What separates humans from the rest of the animal kingdom? After all, we are 65-95% the same genetically as most other creatures. Almost everything you can find in a human you can also find in a pig or monkey. The answer here is obvious. What separates humankind from the rest of the animals on Earth is our mind. We use our mind to gather and process information and then pass that information along in the form of stories. Today, the world of information is literally at your fingertips. You can find out almost anything you wish. Learning has never been easier. So, why are there so many problems that exist even in the 21st century? With so much information on health, wealth, spirituality, science and endless other subjects, why are people still overweight? Why do so many struggle with finances and negative emotions? Similar problems have been solved and recorded by countless others. Their stories are easily accessible. Yet, humans are constantly plagued with recurring, solvable problems. I would content that most even understand how to solve their problems. So why do people still suffer?

I believe a major problem today is that people intellectually understand certain principles but don’t actively work towards applying them. It is one thing to understand a principle. It’s quite another to embody it. Lets just take the subject of health. So much information exists on how to prevent obesity, disease and immobility that a person with internet access who lives in civilization would have a hard time try to avoid such information. Endless articles on exercise and diet exist and the basic principles for healthy eating and proper movement and exercise are not new. I would argue most people who suffer from these health issues even know intellectually what they could do to fix them. Why do you think so many millions make New Year’s Resolutions to “go to the gym” or “stop eating sugar?” They know what to do! They understand it. The problem is they don’t apply the principles by taking massive action and building habits that benefit them.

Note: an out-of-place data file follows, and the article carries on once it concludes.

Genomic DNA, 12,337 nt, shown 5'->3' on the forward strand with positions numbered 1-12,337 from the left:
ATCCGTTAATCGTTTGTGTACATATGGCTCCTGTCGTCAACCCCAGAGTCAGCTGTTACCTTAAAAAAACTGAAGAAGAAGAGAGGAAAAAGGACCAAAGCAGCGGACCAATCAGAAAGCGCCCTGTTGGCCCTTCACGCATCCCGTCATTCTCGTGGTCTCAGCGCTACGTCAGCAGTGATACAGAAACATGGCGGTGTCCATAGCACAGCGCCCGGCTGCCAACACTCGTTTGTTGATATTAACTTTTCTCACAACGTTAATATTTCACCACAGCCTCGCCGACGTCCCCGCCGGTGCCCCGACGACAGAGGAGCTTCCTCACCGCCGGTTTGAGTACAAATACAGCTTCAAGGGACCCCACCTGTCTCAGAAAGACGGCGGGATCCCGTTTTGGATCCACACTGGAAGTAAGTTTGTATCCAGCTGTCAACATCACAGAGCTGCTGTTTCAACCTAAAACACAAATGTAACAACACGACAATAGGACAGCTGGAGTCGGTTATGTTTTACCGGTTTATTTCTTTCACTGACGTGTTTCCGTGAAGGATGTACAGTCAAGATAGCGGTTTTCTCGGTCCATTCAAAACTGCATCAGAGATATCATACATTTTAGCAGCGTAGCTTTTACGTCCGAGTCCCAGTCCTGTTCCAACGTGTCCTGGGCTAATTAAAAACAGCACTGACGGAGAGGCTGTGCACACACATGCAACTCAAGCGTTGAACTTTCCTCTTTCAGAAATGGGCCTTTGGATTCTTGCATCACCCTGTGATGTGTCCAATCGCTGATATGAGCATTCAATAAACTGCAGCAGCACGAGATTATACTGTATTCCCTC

Actions are important, maybe the most important thing in life, because they can create habits. The word habit has a negative connotation. Most people think of bad habits when they hear the term. But habits are just actions that you repeat on a regular basis even if you are unaware of them. Do you drink everyday to unwind? That’s a habit. Do you yell at everyone around because you find those people incompetent? That’s a habit. You see, habits are actions we return to regularly because it serves some need we believe we have. Some drink, smoke, complain, overeat, blow their money shopping, lay on the couch, watch TV, spend all day on Facebook. Instead of letting negative habits control us, we can take principles and information and use action to implement habits that serve us. I believe people inherently know what is good and bad for them. The difference between those who suffer with solvable problems and those who rise above them is intelligent action. Education is not enough. You must take action with the education. Understanding something is not enough. You must embody it.

Don’t just understand something. That’s not enough. Don’t just say, “I get it.” If you come across information that is useful to you, apply the principles by taking MASSIVE action. Not just a little action. Not, “Oh, that’s a good idea, I should probably do that.” Take massive action and thrive. Build habits and rituals that serve you, not defeat you.